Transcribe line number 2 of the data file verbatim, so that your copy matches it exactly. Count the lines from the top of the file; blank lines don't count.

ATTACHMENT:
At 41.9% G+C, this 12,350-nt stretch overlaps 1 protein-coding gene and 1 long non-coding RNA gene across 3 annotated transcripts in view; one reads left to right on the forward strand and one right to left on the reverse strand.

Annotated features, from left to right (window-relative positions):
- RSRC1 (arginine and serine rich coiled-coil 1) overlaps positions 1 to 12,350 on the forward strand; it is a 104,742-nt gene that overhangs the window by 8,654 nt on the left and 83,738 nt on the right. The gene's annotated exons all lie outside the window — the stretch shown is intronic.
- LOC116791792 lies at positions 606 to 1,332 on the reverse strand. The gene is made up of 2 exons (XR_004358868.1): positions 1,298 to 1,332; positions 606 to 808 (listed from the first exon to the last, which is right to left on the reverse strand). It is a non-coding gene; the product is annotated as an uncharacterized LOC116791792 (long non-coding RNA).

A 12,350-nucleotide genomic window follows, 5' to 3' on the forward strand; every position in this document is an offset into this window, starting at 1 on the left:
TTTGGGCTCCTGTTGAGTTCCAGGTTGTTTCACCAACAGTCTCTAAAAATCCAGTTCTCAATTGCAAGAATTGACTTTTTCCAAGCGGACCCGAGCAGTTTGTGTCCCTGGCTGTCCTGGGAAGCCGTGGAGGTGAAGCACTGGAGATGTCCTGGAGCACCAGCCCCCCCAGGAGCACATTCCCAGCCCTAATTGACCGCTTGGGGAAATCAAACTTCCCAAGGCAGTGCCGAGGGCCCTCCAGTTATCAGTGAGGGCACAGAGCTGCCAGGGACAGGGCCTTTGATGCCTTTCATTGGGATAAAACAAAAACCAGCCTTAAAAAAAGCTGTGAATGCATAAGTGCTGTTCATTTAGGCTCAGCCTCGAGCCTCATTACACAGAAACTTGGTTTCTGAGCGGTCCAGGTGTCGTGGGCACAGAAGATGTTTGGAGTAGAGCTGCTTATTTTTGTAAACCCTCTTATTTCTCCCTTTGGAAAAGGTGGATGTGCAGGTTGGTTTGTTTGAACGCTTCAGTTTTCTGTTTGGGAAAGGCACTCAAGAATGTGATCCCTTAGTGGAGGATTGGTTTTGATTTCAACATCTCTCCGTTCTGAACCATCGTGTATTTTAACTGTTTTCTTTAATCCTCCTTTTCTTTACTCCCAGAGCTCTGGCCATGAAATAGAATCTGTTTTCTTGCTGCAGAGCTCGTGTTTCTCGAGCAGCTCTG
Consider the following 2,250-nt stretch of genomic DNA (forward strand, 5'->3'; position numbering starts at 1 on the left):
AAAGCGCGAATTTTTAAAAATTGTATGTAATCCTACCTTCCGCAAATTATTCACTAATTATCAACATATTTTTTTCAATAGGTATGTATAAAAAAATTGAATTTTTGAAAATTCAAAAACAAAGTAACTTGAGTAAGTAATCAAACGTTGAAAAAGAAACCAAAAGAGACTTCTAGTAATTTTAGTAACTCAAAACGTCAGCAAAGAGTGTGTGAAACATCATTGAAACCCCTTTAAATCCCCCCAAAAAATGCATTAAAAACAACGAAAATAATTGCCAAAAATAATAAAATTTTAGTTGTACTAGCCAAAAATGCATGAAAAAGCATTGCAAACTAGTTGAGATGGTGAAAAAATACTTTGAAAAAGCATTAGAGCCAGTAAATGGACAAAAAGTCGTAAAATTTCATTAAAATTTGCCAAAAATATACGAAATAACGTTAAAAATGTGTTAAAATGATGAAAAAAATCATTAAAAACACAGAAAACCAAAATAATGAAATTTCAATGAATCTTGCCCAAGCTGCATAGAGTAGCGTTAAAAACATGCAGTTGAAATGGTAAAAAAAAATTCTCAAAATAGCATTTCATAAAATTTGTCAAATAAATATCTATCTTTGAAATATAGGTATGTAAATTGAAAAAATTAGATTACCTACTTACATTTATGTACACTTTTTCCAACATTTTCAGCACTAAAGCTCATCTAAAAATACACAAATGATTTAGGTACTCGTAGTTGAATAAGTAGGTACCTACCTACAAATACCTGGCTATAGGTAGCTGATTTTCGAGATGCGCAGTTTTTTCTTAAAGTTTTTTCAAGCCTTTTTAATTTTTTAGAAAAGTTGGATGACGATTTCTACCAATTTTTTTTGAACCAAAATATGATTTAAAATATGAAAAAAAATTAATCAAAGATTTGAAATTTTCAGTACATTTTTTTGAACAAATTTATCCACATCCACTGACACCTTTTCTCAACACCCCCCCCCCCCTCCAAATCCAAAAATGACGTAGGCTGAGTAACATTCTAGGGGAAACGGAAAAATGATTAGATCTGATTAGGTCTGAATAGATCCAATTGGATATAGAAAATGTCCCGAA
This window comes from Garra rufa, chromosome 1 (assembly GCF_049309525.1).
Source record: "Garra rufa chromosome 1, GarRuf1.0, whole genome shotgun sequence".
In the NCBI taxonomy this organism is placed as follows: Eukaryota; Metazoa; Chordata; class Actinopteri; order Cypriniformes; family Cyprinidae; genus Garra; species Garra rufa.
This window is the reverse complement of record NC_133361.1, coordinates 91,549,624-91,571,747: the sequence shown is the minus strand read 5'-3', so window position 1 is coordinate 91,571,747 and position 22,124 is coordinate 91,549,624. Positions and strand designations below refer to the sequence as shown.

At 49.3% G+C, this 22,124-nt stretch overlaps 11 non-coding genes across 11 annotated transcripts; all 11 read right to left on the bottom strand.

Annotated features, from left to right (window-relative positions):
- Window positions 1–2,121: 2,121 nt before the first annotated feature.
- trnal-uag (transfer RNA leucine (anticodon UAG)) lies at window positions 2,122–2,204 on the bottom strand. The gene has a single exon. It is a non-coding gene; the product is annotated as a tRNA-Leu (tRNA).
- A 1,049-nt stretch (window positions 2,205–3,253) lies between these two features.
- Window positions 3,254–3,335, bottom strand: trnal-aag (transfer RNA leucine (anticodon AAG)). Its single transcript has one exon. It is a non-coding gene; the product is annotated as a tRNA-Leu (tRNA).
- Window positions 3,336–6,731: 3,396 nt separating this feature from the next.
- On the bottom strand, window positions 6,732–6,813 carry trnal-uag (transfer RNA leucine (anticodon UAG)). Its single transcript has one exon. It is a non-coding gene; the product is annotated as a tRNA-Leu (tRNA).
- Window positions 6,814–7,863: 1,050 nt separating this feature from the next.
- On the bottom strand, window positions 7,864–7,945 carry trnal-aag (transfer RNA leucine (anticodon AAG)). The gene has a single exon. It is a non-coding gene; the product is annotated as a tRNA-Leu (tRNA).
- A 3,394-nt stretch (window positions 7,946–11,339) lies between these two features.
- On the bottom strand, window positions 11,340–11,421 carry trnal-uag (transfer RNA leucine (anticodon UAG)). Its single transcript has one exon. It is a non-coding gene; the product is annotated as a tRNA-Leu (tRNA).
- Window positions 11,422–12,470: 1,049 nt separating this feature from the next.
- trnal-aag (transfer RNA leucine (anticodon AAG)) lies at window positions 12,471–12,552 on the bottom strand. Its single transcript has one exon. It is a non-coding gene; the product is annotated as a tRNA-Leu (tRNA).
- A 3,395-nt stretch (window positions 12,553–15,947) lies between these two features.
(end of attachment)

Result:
Annotated features, from left to right (window-relative positions):